Our calamari starter is enriched with slices of rust-red, fried chorizo. It also comes with fried garlic, anchovy and lemon. The calamari is perfectly, deliciously tender. On the whole, the dish hits all the right sweet, salt, sour and umami notes.
The tomato salad knocks the lights out. The dressing is superb, made with Spanish olive oil and best quality vinegar. Pinchos shares space with a winebar, so that may explain why liquid ingredients on the menu – from the sherry for my dessert to the olive oil and vinegar here – are remarkably good. The tomato salad is all luxury: the heirloom tomatoes are the hero, but made more heroic by the additions of pickled garlic, marinated white anchovy fillets and sliced of manchego, a hard sheeps’ cheese.
I like the sardines and tomatoes on toast, but the dish is similar to the tomato salad, and not as good.
I don’t like the doughy, comfort-type dishes as much as the salads and proteins. The croquetas are as they should be: crispy on the outside and tasty on the inside (very generously cheesy and oozy in the case of the manchego balls). I find them a little uninteresting. The magenta-hued salt and vinegar sprinkle that has been rained upon the salt and vinegar churros is a low point. It reminds me of those shakers of flavoured salt for popcorn.
Next time I might try the dressed oysters, spicy grilled peppers and 36-month aged jamon. I doubt I’ll be brave enough to order morcilla, the blood pudding with caramelized apple and hazelnut.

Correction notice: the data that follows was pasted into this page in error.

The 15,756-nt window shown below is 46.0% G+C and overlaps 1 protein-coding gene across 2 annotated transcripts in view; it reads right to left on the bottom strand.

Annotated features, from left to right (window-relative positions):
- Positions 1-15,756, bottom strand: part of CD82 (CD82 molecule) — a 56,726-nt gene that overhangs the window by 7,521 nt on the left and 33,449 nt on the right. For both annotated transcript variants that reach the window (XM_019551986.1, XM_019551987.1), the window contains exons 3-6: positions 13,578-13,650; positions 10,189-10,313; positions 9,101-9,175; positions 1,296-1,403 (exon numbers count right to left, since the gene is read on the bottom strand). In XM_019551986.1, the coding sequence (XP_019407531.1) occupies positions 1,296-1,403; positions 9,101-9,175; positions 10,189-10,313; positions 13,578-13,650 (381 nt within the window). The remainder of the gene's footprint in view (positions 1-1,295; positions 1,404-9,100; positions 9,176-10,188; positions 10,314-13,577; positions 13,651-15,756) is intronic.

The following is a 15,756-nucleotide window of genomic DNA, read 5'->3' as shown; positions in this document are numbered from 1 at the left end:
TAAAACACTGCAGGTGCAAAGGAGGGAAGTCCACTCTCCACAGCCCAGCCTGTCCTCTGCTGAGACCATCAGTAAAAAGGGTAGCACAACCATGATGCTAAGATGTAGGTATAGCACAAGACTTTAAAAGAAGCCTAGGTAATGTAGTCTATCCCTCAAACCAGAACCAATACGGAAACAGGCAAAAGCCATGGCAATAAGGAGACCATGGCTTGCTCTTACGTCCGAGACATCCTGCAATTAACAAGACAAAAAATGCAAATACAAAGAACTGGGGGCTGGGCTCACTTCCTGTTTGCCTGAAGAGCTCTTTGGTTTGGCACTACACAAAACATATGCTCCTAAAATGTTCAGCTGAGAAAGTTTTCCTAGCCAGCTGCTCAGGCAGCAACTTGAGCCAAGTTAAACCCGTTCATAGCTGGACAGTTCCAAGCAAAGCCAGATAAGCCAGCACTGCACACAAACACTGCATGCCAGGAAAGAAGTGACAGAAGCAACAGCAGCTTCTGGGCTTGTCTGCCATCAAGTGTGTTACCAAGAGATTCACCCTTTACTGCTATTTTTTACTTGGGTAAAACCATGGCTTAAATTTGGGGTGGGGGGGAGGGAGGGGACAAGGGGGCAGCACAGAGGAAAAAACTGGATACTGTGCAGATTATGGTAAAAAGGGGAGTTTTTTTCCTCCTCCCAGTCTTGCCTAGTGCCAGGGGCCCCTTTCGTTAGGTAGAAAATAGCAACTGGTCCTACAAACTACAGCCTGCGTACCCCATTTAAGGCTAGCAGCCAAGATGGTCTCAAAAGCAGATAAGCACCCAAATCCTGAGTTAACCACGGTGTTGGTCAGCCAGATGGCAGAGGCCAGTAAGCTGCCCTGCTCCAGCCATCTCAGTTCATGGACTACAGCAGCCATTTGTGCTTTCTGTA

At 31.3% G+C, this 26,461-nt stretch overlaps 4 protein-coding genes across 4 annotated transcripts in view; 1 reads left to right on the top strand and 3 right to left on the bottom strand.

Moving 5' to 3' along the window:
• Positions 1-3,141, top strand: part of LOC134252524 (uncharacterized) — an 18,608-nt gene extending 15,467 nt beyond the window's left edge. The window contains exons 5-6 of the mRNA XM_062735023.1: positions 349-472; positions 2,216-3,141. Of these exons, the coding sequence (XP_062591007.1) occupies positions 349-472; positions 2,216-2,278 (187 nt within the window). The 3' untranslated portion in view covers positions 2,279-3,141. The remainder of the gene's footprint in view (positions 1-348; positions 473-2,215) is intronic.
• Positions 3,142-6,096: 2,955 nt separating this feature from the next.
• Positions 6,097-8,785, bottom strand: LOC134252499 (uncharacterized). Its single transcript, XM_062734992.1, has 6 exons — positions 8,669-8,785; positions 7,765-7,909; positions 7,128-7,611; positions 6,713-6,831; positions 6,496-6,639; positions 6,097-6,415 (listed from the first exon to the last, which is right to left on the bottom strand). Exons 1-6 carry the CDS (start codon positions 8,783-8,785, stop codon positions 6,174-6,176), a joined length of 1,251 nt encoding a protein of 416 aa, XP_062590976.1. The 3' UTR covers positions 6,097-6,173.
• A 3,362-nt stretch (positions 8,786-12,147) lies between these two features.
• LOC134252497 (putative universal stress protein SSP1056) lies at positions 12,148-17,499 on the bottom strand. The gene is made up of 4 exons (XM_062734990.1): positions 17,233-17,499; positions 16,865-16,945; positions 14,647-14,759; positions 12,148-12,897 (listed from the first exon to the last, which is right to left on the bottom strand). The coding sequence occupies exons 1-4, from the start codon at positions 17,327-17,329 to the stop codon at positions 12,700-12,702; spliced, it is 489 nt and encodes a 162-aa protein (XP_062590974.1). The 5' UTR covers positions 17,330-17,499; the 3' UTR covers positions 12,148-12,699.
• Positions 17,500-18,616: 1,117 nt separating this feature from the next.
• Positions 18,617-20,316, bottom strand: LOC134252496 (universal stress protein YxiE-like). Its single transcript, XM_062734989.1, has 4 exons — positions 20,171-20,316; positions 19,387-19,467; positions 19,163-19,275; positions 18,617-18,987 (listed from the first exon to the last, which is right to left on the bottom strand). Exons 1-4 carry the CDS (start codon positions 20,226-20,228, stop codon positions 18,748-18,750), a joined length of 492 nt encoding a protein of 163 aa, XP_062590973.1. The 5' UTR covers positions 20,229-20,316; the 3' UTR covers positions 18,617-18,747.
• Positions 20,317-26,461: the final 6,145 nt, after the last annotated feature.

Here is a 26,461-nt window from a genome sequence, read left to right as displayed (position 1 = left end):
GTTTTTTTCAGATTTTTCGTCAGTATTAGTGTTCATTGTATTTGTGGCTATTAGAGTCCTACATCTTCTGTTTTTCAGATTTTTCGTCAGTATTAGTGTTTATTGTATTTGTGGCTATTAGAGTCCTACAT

Here’s what I don’t understand about Pinchos. There are several very expensive, big-enough-for-two dishes available as main courses. The seafood paella is R720. The grilled aged beef rib eye is R650. Mussels are available as a main-for-two, as is pork belly, and tuna belly.
These dishes certainly fit the website description of “sumptuous”, but why not offer individual portions? I did see a pair of young women sharing a paella. But then one would have to forego starter and dessert, surely?
It makes sense to me that diners might be keen to try Spanish food that doesn’t come on a small plate and go well with a cold beer. The tapas trend has been with us for a decade now so maybe it’s time we move beyond the starter menu.
Tapas is always tempting, but why not a main like grilled chorizo, smoked lardo and pickled tomatoes? With a bottle of Spanish red? We might have space for the cheesecake with orange, and plum jam. There might be a Spanish sherry to go with that.
It won’t be easy to skip the tapas-style appetizers and starters, but I need to remember my Jerez dessert. It was exquisitely prepared and the sherry was top-notch. I already trust Liam Tomlin. I should have put more trust in Logan. Delicious tapas dishes are within reach for anyone with Spanish ingredients and a deep frier. Not any chef can master paella and aged rib eye. Based on my experience of his food at Pinchos, Logan is a chef who can.
Chefs Warehouse Wine Bar and Pinchos is not Tomlin’s only new restaurant. He also recently opened Mazza at Heritage Square in Shortmarket Street. Chefs Warehouse Tintswalo is relatively new. Chefs Warehouse at Beau Constantia, Thali and Chefs Warehouse at Maison are more established.
Chefs Warehouse Winebar & Pinchos: 021 422 0128; 92 Bree Street, Cape Town; Chefswarehouse.co.za
- Daisy Jones has been writing reviews of Cape Town restaurants for ten years. She won The Sunday Times Cookbook of the Year for Starfish in 2014. She was shortlisted for the same prize in 2015 for Real Food, Healthy, Happy Children. Daisy has been a professional writer since 1995, when she started work at The Star newspaper as a court reporter.